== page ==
Above the hum of the propeller, Joshua Weinstein calls my attention to the Boonton Reservoir, which provides water for Jersey City. We’re flying about 2,000 feet above the tree-lined streets of northern Jersey, the Manhattan skyline visible through the haze in the distance.
As Weinstein increases our speed to battle the headwind, I can finally see what he was so excited to show me: Directly below us are the geometric buildings that make up Brooklawn Middle School — and Weinstein’s social studies classroom.
Just a few hours earlier, I was sitting in that classroom, watching Weinstein and his seventh-graders discuss the upcoming elections. They were looking over the state’s paper ballots, reviewing each candidate.
When the bell rang, Weinstein looked over at me: “You ready to go fly?”
He shooed the students out, and we headed for Century Air, a small airline training company located at Essex County Airport, about a 15-minute drive from the school.
When we arrive, he leads me out on the tarmac to the Cessna 172 Skyhawk we’ll be flying in today.
He shows me how to get in the plane and then climbs into the pilot’s seat.
As he starts the engine and taxis out onto the runway, Weinstein points out the exits and the sick bag — just in case.
There’s a checklist attached to the control wheel, and he’s constantly saying each item out loud: “Brakes, check. Engine, check. Oil pressure, check.”
After a short back and forth with the control tower, we’re racing down runway 28, gaining enough speed to lift off.
“It may get a bit bouncy,” he warns. But he’s smiling.
Weinstein says he had wanted to be a pilot ever since he was in the first grade. Instead of reading chapter books, he would read and memorize flight manuals. He dreamed of being a commercial pilot, but by the time he got to high school, he had decided to go into teaching.
“It’s not that teaching was a backup plan,” he explains. He loves kids, he loves teaching, and his father was a teacher. And when it came time to pick a career, Weinstein followed in his father’s footsteps.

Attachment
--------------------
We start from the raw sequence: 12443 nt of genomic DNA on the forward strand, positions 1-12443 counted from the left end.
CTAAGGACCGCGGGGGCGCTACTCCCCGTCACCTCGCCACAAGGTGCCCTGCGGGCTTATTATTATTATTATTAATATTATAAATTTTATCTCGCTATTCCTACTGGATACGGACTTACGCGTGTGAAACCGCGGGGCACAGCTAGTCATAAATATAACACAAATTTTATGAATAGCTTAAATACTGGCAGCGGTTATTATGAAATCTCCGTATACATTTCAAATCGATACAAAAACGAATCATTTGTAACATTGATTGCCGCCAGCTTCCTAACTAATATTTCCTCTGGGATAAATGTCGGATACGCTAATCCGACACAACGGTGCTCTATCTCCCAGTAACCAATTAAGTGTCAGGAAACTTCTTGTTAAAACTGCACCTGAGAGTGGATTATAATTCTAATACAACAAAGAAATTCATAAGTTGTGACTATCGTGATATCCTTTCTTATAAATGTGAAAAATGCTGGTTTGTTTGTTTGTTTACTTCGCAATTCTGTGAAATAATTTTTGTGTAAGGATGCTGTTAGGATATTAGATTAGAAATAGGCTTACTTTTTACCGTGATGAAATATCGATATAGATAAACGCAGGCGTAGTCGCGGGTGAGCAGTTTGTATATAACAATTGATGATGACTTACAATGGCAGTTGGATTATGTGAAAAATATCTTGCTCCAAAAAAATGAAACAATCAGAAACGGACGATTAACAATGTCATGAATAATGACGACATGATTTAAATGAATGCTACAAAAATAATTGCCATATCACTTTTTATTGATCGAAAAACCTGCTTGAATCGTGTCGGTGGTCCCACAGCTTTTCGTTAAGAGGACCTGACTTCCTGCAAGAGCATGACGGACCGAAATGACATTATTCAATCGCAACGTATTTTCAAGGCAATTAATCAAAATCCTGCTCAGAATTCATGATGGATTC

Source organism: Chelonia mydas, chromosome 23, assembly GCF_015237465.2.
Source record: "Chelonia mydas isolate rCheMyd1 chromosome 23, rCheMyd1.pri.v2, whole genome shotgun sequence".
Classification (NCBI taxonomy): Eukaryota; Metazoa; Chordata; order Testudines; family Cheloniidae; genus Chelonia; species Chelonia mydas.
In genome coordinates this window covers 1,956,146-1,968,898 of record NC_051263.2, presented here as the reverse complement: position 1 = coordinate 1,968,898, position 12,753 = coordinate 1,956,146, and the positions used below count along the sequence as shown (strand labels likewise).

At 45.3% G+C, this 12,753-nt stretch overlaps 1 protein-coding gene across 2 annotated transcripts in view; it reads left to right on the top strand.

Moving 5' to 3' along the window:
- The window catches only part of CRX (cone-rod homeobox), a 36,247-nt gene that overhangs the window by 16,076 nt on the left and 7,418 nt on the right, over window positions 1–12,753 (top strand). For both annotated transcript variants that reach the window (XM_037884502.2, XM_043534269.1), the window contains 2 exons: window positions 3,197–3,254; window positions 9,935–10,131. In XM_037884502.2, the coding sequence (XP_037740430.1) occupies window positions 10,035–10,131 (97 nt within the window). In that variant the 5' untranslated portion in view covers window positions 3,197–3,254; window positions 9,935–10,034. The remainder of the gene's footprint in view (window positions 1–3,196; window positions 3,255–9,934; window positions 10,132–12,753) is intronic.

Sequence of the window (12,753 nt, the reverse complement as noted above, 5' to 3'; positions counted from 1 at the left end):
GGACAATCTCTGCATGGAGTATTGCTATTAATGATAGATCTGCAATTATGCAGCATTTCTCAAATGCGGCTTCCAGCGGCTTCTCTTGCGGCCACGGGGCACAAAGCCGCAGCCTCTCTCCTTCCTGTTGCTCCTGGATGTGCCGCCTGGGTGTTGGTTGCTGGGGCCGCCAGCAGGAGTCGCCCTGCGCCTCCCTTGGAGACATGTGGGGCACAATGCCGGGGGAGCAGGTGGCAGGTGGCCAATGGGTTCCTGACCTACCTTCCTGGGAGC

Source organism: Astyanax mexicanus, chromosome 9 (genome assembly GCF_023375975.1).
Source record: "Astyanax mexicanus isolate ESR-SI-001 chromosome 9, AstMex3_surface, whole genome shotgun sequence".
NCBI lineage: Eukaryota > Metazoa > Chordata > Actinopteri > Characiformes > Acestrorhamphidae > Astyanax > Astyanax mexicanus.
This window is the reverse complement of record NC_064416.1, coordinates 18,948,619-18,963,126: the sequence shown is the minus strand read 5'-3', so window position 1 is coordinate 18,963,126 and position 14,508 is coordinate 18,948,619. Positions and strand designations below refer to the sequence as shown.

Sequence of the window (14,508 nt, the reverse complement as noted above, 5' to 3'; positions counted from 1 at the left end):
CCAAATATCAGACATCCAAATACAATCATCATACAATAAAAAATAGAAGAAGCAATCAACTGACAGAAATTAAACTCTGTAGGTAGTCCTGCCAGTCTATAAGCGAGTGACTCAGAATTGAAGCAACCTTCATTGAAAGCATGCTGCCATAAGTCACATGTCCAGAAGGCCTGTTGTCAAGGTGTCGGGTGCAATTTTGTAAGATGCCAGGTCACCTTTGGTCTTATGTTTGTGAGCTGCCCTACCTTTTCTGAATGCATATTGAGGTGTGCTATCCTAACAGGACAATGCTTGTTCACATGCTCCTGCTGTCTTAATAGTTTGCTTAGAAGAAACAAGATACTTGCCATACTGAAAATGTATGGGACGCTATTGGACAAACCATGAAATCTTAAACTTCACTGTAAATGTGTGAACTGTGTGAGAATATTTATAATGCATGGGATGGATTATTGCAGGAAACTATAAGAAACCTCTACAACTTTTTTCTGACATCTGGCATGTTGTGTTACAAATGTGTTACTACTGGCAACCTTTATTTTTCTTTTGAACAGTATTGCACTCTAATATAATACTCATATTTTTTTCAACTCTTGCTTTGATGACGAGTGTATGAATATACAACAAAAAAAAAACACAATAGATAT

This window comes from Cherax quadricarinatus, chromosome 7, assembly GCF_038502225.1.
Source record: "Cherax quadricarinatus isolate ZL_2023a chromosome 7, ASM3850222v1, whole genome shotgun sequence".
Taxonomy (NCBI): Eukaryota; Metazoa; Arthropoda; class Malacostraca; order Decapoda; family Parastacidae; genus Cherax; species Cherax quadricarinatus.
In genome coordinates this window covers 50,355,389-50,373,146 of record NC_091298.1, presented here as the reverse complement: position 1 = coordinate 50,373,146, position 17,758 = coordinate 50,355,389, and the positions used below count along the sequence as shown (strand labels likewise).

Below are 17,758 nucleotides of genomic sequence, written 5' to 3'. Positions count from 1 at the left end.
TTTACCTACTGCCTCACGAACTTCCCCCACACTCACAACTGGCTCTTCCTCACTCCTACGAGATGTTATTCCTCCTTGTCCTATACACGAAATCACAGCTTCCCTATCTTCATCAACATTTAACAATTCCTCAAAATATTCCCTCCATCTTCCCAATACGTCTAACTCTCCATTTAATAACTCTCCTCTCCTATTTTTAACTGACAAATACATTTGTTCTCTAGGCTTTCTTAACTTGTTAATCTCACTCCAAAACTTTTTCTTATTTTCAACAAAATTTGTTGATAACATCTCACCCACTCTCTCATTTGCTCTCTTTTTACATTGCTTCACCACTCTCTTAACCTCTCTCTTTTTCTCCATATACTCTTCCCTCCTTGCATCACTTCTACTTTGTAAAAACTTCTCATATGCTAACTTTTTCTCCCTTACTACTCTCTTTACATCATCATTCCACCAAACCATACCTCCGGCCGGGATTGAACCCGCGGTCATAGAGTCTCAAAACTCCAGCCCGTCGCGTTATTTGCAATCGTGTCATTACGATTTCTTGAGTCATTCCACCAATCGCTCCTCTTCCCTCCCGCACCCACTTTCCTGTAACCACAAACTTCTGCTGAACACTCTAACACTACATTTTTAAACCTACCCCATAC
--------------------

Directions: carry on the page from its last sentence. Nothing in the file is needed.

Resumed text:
So for eight years now, he has taught social studies — covering colonization to the Civil War — while his passion for airplanes and flying has never faded. Any time he’s not in the classroom, you can find him in the cockpit.
Whatever It Takes
Here’s the big problem, especially for someone on a teacher’s salary: Flying is expensive. Renting the plane, fuel, insurance — it all adds up.
So to offset the costs, Weinstein works part-time at Century Air, the flight school and training facility. He takes out the trash, he cleans the toilets, he restocks the soda in the fridge, and he washes the airplanes.
“Every cent I make goes back into flying,” he says. In the summer, he’ll work five days a week, but once school starts, he drops down to two evenings.
After we fly over the school, Weinstein turns the plane sharply so I can get a clear view of the landscape below in the late afternoon sun. It really is breathtaking from 1,700 feet.
Weinstein loves to share these moments: He is constantly inviting teachers, students and parents to fly with him. He has brought up a former principal and a fellow teacher’s extended family, and for a quick weekend jaunt he sometimes treats his wife to breakfast in Pennsylvania. He describes it as “an expensive pancake.”
He says his friends are always asking him why he cleans toilets when he has a master’s degree.
“Nothing is beneath me,” he explains. “But more importantly, it pays for flights.”
As we look out over northern New Jersey, it’s obvious he’s in his element.
He says he doesn’t really teach his students about flying, but he still wants them to know about his love for the air — and the need for them to find their own thing.
“Passion for anything is important,” he says, “and I want my students to know that.”
And, he acknowledges, for seventh-graders, flying a plane still seems a bit like magic.
As we make the turn and head back to the airport, Weinstein lets me take over the controls for a while. The steering is super touchy, and without even realizing it, we’re suddenly veering sharply to the left.
Even so, I get it. It’s a rush. Out the window, I can see cars streaming onto the freeway and students crossing the street on their walk home from school.
Weinstein takes back the controls as we make our final approach. The landing is so smooth I hardly notice we aren’t flying anymore.
And just like that, the rush, the feeling of being free is gone. As we taxi back to the hangar, the flight is already becoming a memory.
I’d love to do this again, I tell him. He knows: “It’s addicting and amazing.”